Jeep Compass - Used

Car Review

Jeep Compass, 56 plate, front
Jeep Compass, 56 plate, side
Jeep Compass, 56 plate, rear
Jeep Compass, 56 plate, interior

THE original Jeep Compass - the company's smallest car - was never successful in the UK.

But the second version on sale between 2011 and 2016 was a big improvement all round with a range of more modern engines and a much-improved interior.

It's aimed at those who want the extra practicality and capability of a four-wheel drive without the running costs and scale of a large off-roader.

There isindependent suspension all round, front wheel drive, or automatic four wheel drive to help you keep going in difficult weather or off-road.

Drive is to the front wheels for normal road use, and the system progressively adds power to the rear wheels when the going gets slippery.

The range of engines starts with a 2.0-litre two-wheel-drive (2WD) petrol that has no less than 156bhp and moves on up to a 2.4-litre with all wheel drive.

The 2.0-litre covers the zero to 60 miles an hour sprint in 10.3 seconds, but the 2.4 is only marginally quicker because its power is eroded by a standard CVT automatic gearbox and by the extra weight of the four-wheel-drive (4WD) system.

Where the 2.0-litre is rated at 37mpg, the 2.4's very best is 30mpg.

The other two engines are versions of the same 2.2-litre turbo diesel and offer the best combination of performance and economy.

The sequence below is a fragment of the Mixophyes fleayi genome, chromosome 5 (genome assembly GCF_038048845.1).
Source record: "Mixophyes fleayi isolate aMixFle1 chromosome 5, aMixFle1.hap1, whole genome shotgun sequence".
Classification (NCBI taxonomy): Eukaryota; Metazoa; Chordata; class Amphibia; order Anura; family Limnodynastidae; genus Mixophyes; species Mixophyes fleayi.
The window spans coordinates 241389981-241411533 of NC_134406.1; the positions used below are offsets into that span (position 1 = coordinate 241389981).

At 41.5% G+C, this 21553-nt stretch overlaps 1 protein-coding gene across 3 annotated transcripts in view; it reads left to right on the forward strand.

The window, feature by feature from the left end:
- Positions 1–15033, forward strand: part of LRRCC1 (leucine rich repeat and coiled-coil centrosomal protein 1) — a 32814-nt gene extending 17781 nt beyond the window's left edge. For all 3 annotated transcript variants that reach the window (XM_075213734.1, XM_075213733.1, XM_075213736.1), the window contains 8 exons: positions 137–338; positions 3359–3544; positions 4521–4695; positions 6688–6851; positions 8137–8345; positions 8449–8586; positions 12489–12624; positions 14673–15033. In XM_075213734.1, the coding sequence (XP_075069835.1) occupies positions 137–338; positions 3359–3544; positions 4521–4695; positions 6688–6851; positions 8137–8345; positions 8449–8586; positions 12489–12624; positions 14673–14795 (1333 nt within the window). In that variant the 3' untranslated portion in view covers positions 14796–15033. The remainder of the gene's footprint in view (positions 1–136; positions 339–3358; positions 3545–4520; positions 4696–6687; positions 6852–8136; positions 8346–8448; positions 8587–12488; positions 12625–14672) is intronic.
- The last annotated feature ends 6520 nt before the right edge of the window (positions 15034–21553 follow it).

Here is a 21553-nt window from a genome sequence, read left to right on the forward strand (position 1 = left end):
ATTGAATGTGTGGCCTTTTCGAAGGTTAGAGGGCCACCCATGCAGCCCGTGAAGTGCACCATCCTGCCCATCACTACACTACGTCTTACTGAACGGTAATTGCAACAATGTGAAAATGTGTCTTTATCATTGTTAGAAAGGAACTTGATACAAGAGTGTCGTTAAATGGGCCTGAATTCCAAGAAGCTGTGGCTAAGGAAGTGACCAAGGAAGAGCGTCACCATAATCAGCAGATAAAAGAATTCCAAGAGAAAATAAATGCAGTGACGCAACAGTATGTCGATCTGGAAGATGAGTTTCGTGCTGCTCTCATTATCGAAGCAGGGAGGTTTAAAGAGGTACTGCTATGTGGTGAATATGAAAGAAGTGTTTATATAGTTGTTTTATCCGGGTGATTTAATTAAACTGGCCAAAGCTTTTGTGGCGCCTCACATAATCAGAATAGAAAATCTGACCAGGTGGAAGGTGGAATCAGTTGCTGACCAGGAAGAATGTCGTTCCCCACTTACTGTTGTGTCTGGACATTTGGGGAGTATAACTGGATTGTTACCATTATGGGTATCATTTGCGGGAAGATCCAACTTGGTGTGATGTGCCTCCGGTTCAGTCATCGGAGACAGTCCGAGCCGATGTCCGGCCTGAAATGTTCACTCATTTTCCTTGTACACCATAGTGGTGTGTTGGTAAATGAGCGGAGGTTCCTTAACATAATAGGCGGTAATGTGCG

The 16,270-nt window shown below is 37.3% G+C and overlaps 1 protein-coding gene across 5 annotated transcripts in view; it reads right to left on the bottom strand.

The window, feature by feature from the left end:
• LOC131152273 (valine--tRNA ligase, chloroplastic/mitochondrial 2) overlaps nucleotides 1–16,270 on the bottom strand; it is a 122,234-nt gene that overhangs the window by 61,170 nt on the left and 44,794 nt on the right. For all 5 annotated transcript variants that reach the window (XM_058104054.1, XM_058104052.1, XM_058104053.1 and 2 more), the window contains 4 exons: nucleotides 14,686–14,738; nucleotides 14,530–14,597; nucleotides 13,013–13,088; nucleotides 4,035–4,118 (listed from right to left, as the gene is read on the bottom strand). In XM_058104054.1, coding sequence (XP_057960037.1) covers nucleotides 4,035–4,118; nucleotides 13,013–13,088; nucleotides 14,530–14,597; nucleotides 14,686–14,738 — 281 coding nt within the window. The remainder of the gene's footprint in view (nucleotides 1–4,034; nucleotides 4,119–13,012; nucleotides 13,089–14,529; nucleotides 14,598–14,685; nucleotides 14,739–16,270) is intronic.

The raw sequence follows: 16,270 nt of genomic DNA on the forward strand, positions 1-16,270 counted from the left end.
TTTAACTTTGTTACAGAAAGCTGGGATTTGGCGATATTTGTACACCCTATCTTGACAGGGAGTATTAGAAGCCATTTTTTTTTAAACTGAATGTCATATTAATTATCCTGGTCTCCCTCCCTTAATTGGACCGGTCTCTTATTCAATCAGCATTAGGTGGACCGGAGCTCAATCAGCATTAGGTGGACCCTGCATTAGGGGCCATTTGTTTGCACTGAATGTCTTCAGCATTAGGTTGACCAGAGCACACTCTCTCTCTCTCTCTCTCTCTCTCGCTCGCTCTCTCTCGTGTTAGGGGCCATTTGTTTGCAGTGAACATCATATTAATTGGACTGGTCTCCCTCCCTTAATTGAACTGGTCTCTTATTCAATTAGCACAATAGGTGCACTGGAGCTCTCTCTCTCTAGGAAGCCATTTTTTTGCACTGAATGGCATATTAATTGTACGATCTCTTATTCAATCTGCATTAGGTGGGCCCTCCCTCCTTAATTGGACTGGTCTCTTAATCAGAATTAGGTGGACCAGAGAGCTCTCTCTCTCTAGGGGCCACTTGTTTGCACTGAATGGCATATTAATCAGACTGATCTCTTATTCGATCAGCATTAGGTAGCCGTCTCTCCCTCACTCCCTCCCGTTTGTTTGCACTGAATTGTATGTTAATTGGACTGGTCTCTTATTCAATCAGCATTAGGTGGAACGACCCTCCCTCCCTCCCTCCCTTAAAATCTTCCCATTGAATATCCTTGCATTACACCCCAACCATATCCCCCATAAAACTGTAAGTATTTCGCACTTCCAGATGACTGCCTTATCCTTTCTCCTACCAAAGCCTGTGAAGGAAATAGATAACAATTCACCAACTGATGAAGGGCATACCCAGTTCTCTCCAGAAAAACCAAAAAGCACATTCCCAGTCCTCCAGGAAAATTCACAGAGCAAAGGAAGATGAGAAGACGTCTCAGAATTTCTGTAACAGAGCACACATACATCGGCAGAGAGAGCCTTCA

The lower powered 134bhp version is 2WD and reaches 60mph from rest in 11.1 seconds, while returning 46mpg.

The higher powered 4WD version has 161bhp, giving it a 60mph sprint of 9.5 seconds and economy of 42mpg.

The diesel, with an engine borrowed from Mercedes, is noisier than the latest oil burners, but once on the move, is never intrusive, and it was the first Jeep ever to better 40 mpg! It makes up the vast majority of cars available secondhand.

A six-speed manual gearbox is standard, as opposed to the 2.0-litre petrol's five-speed and the 161bhp model is the quickest in the range.

Despite its SUV height the Jeep handles reasonably well. It has less body roll than you'd expect, although it can get unsettled on rougher surfaces. The steering does not have much in the way of feedback, but is well weighted, making parking manoeuvres easy.

Four-wheel-drive versions offer plenty of traction, even on loose surfaces, and a lockable centre coupling is fitted to allow for maximum grip in snow, sand or mud.

Prices for earlier cars are now down to quite reasonable levels and theCompass is about the same size as Ford Focus

But it feels more roomy inside and, of course, has a higher driving position giving a great view. There is space for four or five in comfort and a decent sized boot.

Equipment is up to a very good standard for the price and all models have with air conditioning, traction control, alarm, cruise control, alloys, four electric windows, audio remote controls and remote locking.

Limited models add heated leather seats with electric adjustment for the driver and roof rails.

Pay about £4,900 for a '13 13-reg 2.2CRD Limited 4WD, or £6,100 for a '15 15-reg 2.0 Sport 2WD.


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